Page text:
Frank Pierce
As some of you know, one of my peeves is to hear a very good word taken, misused, and stretched in meaning to something not even remotely related. Result is that its use in the first definition gets lost and we then find ourselves without just the right unique word.

Case in point: This morning, on National Public Radio, an educated man was speaking on the various political and ethnic factions in Afghanistan, opining that certain Pashtun groups might be "problematical" in the formation of a new government.

Not once, but continuously he used this term when he should have said "create a problem" or "present a problem" or something except "be problematical."

Problematical comes from "probability", a degree of certainty, a high or low degree of probability that something will or will not happen. It's statistical in nature. It has nothing to do with the word "problem" which describes a set of conditions which require solving or resolution.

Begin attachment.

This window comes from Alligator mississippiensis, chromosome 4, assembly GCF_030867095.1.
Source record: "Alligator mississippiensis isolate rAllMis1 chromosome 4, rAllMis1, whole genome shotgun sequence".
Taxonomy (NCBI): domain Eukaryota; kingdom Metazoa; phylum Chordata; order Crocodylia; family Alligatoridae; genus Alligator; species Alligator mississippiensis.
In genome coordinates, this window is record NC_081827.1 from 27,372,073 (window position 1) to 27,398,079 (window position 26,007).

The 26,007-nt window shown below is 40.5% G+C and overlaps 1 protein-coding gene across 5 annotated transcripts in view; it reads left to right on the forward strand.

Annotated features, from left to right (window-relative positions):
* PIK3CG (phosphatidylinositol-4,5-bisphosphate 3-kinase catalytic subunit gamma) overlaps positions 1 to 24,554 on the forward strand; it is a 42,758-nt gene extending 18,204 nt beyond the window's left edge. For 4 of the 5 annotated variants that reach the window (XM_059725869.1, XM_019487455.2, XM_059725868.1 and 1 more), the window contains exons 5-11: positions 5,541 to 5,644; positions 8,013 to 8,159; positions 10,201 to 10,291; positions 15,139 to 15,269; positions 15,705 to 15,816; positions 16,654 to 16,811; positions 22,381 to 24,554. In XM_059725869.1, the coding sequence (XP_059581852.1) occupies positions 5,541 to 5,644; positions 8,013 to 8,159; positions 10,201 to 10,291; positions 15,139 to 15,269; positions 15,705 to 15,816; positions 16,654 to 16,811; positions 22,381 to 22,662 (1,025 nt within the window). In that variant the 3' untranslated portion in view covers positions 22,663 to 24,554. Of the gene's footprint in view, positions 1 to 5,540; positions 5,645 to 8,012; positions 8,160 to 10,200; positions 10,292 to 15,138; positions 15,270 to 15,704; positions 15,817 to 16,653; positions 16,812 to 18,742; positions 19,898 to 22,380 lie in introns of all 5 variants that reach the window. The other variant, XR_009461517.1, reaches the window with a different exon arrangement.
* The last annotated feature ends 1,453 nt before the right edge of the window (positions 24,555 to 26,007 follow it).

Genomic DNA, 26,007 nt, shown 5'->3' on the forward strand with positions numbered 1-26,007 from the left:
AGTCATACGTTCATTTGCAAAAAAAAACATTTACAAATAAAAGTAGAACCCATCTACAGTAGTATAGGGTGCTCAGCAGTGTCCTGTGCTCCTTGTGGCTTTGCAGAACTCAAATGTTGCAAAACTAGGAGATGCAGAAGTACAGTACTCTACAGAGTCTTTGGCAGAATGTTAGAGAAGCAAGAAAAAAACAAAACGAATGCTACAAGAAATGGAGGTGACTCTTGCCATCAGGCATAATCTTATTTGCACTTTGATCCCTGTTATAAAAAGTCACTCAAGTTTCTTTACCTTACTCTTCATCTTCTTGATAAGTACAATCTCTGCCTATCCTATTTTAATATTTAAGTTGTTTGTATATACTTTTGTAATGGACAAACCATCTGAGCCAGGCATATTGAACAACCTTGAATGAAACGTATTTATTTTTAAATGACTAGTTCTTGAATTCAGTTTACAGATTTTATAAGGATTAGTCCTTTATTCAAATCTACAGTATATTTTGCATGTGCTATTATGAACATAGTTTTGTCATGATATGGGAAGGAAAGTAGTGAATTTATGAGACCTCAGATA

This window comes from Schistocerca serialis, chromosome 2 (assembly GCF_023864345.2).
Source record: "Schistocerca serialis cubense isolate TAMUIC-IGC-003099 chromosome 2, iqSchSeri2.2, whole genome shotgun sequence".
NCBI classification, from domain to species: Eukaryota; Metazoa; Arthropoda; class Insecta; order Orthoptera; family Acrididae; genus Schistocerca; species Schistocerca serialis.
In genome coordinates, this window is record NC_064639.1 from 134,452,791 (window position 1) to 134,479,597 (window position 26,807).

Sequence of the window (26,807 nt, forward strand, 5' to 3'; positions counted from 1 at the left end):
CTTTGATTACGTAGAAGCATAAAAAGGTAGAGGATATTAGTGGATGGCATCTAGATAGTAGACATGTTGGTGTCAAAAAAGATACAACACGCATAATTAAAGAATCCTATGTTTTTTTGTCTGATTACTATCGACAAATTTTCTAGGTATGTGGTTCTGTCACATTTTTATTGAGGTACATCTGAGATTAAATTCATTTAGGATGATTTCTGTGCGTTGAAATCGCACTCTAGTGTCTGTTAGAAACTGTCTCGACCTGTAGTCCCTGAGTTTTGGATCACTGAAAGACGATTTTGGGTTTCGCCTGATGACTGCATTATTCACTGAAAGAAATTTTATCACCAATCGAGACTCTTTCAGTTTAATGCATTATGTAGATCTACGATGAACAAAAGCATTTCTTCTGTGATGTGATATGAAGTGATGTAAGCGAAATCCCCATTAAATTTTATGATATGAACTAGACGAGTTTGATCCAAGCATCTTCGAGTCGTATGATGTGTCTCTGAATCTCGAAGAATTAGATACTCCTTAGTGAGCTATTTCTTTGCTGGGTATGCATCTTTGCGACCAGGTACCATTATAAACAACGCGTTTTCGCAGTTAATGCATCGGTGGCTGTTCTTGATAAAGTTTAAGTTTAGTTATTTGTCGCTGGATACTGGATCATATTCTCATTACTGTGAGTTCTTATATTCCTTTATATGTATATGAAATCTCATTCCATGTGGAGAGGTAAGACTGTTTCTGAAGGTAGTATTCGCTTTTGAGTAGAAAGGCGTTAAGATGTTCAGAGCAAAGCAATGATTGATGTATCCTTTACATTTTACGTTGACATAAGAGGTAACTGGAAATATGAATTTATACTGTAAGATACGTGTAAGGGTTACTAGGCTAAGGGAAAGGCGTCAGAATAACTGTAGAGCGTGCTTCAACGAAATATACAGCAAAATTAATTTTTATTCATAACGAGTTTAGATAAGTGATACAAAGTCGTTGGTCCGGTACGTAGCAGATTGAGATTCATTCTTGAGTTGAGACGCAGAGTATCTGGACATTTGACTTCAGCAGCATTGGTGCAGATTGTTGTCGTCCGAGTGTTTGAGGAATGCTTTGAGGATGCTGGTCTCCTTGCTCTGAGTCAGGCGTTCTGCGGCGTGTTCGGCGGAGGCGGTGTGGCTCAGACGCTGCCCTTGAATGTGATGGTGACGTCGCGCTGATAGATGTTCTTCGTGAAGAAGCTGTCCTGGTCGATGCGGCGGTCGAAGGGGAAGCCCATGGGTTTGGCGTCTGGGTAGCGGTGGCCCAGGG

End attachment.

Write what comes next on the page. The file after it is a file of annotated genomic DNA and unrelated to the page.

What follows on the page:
When educated people misuse a word consciously and purposefully, those of us with less education pick it up and use it. "If I use that word, then I'll sound as educated as he!"

Am I correct in my concern about this word?

I'm not sure I understand your thesis. Here's what Webster's describes: Problematic. Do you simply disagree with it? I believe I've missed your point.
Frank Pierce
I think I disagree. Problematical, having a statistical meaning, means the degree of certainty, anywhere from impossible - zero - to dead sure )100% probability).

In its most common usage (as... it's problematic that I'll be available,) it has a rather negative context, although it can imply a reciprocal - a high degree of certainty if you want to stretch it. (as... I'll most likely be available if nothing more happens.) It's simply that probability and problem aren't synonyms as I see them.

When people are creating trouble and discontent, they are creating a problem for those around them, no question or probability that they are. Simply, they are.

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